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School officials put off literacy presentation

Superintendent of Schools Dr. Frank Hackett, left, explains the process of evaluating the elementary curricululum as School Committee Chair Tom Hopcroft listens. WINCHESTER NEWS STAFF PHOTO/ALISON SWALLOW

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After the previous meeting on Feb. 13 was canceled due to bad weather, Superintendent Dr. Frank Hackett on Feb. 27 updated the School Committee on the process of evaluating the elementary literacy curriculum. 

However, Hackett did not present the details many had been waiting for, leading to a contentious discussion among members of the committee. 

After parents in attendance again gave strongly worded statements during public comment, pressing the School Department to abandon the controversial Lucy Calkins Units of Study curriculum, Hackett began his presentation. 

Although he had promised at several prior meetings to give an overview of how literacy is taught in Winchester schools and what curricula and methods teachers are using currently, Hackett instead informed those present that he had changed his mind, fearing it would make the School Department look “defensive.” 

Audible groans could be heard in the room in response to this.

“I’m concerned that having that presentation, and talking about that, might be perceived as us not being open-minded [or] willing to listen to the entire discussion through this process,” he added, “I know that there are some here tonight expecting that presentation and I apologize that that’s not what tonight is for me.”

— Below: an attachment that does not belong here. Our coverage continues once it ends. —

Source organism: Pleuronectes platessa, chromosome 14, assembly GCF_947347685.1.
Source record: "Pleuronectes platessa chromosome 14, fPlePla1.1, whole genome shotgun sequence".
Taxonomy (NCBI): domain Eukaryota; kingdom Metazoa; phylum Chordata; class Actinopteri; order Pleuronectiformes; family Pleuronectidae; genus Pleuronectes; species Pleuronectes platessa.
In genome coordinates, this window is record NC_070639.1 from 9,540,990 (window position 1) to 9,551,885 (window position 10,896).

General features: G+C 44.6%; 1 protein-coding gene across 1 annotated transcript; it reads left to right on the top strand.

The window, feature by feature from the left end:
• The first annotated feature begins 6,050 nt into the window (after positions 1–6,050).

Instead, Hackett said he would “just give an overview, an update on where we are with entering into this evaluation.”

The superintendent had also been scheduled to have an in-person all-staff meeting on Feb. 13 to talk with teachers, but that meeting had similarly been canceled due to weather.  He indicated it will now most likely not take place until March 12, with some possible Zoom meetings in the interim to gather feedback.

Hackett said that he had “spent a lot of time listening through the month of February,” attending “all but [Vinson Owen] and Lynch parent associations at this point,” and that the School Department had “engaged with the Collaborative for Educational Services (CES) in western Massachusetts” to perform the upcoming evaluation.

A slide presented at the meeting listed CES as a “public nonprofit, 501(c)(3) educational services agency.”

Hackett said the lead researcher on the project “is not a literacy expert.”

“It was important that we didn’t have a literacy expert doing the research design [because] we’re trying to gather information and feedback and input on where people are,” Hackett said. 

The design team will also be made up of Winchester parents and teachers, with a goal of having every elementary school represented.

 

The evaluation process

According to slides presented during last week’s meeting, the evaluation will focus on “the WPS literacy program as it relates to tier 1 instruction (general classroom literacy curricula and teaching) and tier 2 instruction (interventions for struggling learners).  This is not an evaluation of the WPS literacy special education program.” 

The superintendent said that in the coming months (March through May), surveys will be sent directly from the collaborative to teachers as well as parents and caregivers, with responses collected anonymously, and listening sessions will be held with the two stakeholder groups. 

After the data is gathered and sorted by CES, there will be a final presentation of the findings in May or June, with interim updates provided along the way.

School Committee members Shamus Brady and Chris Nixon at the Feb. 27 meeting with Andrew M. Marron, director of finance and operations. WINCHESTER NEWS STAFF PHOTO/ALISON SWALLOW

“I know this may not be where people want us to be in terms of a process, but if we were going to do any kind of curriculum work, in any content area, this piece that we’re doing now is really the critical first step,” Hackett said of the decision to not simply drop the Units of Study curriculum. “It’s mapping out where we are and hearing what the taught curriculum is, what happens when teachers go into the classroom. 

“We know the resources we have but how are [teachers] using them, what do their literacy blocks look like, how do they feel about the materials they’re using?” he added. “Those questions are a critical part of mapping out and understanding our current state.”